Richard F. Celeste, Former U.S. Ambassador to India & Governor of Ohio
The American Constitution Society, PILF, and The Program on Law and Leadership will welcome former U.S. Ambassador to India and Governor of Ohio Richard F. Celeste on Tuesday, Feb. 3, from 12:10-1:15 p.m. in Saxbe Auditorium. Celeste will share stories about his experiences as a public servant and why it is as important as ever that more motivated young people stay engaged in local, state, and national government.
Celeste began his career in public service in 1963 after returning from Oxford University, where he was a Rhodes Scholar. Following his time in England, he served in the staff liaison office in the Peace Corps before moving to India as special assistant to Chester Bowles, the then U.S. Ambassador. Celeste returned to Ohio and was elected to the Ohio House of Representatives from Cuyahoga County in 1970. He was next elected to be the 55th Lieutenant Governor in 1974 and served under a Republican, James A. Rhodes. In 1978, Celeste ran for governor, but lost to incumbent Rhodes. President Carter appointed Celeste to serve as Director of the Peace Corps from 1979-1981.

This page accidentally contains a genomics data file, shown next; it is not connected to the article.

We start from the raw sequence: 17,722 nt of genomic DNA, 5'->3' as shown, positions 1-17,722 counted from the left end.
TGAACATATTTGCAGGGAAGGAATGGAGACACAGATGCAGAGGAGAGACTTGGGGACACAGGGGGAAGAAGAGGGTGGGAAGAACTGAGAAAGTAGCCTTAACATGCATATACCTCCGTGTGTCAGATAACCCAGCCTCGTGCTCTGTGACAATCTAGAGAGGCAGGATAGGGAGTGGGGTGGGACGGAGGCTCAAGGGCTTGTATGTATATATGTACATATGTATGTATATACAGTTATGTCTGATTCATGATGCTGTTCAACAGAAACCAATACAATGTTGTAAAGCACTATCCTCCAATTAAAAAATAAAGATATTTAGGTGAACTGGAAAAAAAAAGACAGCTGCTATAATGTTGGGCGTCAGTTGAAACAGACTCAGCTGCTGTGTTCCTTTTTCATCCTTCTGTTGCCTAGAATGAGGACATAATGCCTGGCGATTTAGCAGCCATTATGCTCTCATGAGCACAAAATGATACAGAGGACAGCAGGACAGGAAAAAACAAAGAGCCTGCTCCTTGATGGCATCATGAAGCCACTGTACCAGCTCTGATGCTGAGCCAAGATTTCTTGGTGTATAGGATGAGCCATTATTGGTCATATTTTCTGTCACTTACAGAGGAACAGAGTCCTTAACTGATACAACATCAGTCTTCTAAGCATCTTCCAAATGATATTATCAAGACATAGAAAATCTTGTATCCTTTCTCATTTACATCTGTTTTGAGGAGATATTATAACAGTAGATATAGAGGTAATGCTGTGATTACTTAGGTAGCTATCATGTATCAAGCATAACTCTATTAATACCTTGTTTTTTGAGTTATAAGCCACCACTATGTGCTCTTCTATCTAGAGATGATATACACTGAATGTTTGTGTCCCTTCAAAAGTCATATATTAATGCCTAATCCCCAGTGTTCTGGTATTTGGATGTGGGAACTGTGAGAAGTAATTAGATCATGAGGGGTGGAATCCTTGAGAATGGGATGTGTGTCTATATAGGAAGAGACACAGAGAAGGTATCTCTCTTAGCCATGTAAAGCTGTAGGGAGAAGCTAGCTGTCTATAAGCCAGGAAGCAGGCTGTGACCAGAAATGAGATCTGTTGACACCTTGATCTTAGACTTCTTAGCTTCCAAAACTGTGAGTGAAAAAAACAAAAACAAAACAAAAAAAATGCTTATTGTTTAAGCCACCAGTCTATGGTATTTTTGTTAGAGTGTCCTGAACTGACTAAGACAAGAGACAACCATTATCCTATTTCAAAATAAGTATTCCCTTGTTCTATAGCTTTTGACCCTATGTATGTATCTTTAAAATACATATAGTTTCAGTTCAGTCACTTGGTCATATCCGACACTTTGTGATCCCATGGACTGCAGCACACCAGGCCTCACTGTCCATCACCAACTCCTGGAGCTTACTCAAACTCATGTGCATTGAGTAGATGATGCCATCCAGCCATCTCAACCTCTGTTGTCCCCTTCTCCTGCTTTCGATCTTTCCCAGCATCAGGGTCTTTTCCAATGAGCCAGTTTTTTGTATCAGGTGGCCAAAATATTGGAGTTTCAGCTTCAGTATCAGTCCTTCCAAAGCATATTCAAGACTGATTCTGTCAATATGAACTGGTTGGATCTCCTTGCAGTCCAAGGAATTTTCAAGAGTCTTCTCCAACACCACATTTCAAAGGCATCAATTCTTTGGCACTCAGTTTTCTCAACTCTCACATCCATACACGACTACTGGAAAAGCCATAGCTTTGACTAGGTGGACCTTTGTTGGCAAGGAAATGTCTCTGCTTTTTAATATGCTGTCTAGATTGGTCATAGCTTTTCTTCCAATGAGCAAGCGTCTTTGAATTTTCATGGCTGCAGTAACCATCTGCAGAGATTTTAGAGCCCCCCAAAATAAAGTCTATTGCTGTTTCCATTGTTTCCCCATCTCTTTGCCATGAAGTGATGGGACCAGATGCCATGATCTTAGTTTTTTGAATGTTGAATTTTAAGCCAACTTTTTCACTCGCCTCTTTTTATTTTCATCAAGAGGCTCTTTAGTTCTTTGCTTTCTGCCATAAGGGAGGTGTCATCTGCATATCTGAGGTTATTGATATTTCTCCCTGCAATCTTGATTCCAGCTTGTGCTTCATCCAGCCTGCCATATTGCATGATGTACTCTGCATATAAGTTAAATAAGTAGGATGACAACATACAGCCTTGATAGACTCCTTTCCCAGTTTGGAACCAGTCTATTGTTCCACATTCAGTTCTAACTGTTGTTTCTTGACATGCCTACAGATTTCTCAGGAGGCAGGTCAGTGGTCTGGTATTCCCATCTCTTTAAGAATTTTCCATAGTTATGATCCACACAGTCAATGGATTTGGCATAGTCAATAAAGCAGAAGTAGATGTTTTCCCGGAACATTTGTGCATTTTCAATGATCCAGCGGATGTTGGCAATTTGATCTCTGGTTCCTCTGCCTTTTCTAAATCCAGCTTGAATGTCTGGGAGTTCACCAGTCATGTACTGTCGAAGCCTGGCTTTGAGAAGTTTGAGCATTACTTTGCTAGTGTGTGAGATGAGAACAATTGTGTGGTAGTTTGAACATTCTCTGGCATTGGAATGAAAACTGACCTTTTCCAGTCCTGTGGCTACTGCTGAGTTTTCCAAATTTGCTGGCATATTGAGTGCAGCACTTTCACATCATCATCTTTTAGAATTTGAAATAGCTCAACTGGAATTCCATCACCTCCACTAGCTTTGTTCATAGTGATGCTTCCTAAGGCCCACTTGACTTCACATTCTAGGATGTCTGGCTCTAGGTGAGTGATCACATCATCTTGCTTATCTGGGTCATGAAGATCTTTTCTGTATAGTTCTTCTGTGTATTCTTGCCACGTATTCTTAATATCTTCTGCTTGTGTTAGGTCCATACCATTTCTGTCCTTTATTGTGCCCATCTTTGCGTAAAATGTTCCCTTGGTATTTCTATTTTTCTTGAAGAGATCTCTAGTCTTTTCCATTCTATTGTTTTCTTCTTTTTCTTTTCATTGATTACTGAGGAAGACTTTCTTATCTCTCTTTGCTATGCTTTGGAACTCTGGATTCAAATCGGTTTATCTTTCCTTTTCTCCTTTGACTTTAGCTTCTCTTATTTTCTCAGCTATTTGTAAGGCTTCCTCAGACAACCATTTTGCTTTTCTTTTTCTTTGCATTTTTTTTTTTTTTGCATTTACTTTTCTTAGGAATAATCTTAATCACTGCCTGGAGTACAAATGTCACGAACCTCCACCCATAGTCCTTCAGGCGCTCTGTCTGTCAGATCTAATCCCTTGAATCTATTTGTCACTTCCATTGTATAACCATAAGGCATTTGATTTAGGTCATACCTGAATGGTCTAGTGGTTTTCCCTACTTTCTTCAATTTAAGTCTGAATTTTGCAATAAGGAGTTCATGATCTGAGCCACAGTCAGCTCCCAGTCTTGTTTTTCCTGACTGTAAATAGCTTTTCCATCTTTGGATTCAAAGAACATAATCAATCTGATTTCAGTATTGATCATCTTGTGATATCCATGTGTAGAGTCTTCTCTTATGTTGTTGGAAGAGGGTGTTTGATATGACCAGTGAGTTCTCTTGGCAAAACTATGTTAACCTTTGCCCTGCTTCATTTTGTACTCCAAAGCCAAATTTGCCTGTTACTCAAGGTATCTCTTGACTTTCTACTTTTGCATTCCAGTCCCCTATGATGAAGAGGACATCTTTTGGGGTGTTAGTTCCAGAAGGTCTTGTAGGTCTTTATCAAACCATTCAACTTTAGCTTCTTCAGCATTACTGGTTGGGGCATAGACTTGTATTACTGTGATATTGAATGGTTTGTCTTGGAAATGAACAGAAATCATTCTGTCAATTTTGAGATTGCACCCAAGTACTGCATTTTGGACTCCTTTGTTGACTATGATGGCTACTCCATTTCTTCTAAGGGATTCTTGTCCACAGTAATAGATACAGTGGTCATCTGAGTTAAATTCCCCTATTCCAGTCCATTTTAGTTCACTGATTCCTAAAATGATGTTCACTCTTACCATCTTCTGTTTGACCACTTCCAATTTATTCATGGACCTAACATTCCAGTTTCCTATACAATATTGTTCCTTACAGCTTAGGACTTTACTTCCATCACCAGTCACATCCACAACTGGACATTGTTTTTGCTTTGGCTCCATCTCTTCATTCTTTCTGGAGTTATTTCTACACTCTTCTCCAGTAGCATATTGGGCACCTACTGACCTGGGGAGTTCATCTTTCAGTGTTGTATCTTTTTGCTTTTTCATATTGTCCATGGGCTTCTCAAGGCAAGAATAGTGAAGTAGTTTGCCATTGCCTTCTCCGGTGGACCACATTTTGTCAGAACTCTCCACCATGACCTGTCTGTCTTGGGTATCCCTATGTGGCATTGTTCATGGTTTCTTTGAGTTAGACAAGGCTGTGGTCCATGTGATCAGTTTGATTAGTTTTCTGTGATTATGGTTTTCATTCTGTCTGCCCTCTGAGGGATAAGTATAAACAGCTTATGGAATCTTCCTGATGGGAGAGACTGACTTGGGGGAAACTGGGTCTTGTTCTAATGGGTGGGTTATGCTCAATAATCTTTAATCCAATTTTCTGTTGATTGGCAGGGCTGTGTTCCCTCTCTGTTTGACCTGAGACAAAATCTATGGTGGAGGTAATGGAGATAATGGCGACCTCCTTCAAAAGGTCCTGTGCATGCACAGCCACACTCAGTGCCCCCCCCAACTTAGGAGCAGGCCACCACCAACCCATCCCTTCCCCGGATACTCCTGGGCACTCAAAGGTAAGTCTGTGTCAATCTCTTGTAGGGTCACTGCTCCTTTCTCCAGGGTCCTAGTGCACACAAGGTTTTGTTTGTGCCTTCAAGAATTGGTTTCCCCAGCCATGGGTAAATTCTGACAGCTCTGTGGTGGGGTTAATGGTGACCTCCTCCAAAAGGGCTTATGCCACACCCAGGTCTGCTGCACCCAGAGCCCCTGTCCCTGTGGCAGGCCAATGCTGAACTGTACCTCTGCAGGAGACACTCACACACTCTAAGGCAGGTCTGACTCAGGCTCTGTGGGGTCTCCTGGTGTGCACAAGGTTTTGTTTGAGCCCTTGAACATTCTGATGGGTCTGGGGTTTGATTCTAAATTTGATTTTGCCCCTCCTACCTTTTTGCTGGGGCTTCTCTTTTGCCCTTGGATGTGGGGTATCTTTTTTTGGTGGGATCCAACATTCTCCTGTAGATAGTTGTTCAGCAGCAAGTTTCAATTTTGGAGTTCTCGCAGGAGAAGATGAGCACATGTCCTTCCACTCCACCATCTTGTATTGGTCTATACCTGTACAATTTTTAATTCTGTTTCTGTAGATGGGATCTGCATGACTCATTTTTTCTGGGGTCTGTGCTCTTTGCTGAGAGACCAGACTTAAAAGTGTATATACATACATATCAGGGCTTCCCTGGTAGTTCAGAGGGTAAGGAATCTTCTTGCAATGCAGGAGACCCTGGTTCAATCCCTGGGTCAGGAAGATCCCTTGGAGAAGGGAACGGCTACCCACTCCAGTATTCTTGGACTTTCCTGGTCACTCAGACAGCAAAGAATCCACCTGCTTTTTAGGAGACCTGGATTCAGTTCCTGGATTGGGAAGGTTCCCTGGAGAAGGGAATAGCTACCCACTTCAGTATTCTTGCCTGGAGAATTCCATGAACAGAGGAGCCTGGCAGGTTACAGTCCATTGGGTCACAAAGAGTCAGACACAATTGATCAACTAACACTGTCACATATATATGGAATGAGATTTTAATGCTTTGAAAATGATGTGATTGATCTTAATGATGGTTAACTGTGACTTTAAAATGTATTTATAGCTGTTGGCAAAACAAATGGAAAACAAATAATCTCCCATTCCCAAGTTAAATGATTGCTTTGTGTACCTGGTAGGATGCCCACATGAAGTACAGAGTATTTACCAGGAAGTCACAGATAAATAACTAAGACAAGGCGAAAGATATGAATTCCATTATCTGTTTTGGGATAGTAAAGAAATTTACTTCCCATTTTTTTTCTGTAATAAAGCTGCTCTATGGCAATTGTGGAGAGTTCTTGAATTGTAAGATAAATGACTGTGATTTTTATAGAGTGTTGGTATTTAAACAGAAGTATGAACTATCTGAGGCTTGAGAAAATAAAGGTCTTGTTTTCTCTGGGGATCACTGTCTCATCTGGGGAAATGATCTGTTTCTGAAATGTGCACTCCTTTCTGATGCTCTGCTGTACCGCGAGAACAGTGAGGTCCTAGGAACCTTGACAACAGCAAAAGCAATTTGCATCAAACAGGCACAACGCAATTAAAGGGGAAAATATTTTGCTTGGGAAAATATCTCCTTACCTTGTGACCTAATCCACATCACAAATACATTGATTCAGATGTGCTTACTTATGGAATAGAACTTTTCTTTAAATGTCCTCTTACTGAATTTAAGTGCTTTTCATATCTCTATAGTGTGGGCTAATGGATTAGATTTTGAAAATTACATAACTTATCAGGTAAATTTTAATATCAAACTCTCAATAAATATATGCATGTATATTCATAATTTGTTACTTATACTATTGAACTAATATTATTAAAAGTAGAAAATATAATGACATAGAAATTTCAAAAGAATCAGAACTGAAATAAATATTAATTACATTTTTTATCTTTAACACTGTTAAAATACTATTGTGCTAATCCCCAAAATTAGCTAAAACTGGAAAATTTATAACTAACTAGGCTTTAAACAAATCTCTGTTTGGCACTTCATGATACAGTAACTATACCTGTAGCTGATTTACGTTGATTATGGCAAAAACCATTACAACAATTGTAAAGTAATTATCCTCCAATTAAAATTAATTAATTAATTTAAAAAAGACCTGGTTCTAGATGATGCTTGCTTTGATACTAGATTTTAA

In 1982, Celeste ran for Governor again and won. He served two terms as Governor of Ohio where he navigated Ohio through the savings and loan crisis, increased support for mental health and addiction recovery services, increased funding for education and children services, all while opening more government positions to African Americans and appointing more women to his cabinet than every previous governor combined. At the end of his second term Celeste, controversially, granted clemency to a number of Ohio prisoners acknowledging the racial disparity in sentencing in Ohio and battered women’s syndrome. Celeste worked briefly on health care reform for the DNC in 1993. From 1991 until 1997 his firm Celeste and Sabety designed regional and local economic development strategies. In 1997 President Clinton named Celeste as his Ambassador to India.
Celeste most recently retired from his position as the President of Colorado College, which was his longest continuous position anywhere in his long career, at 9 years. He now serves on numerous boards and is responsible for the soon to be built U.S. Olympic museum, which is slated to be break ground in Colorado Springs.
Lunch will be provided, but registration is required. Register here.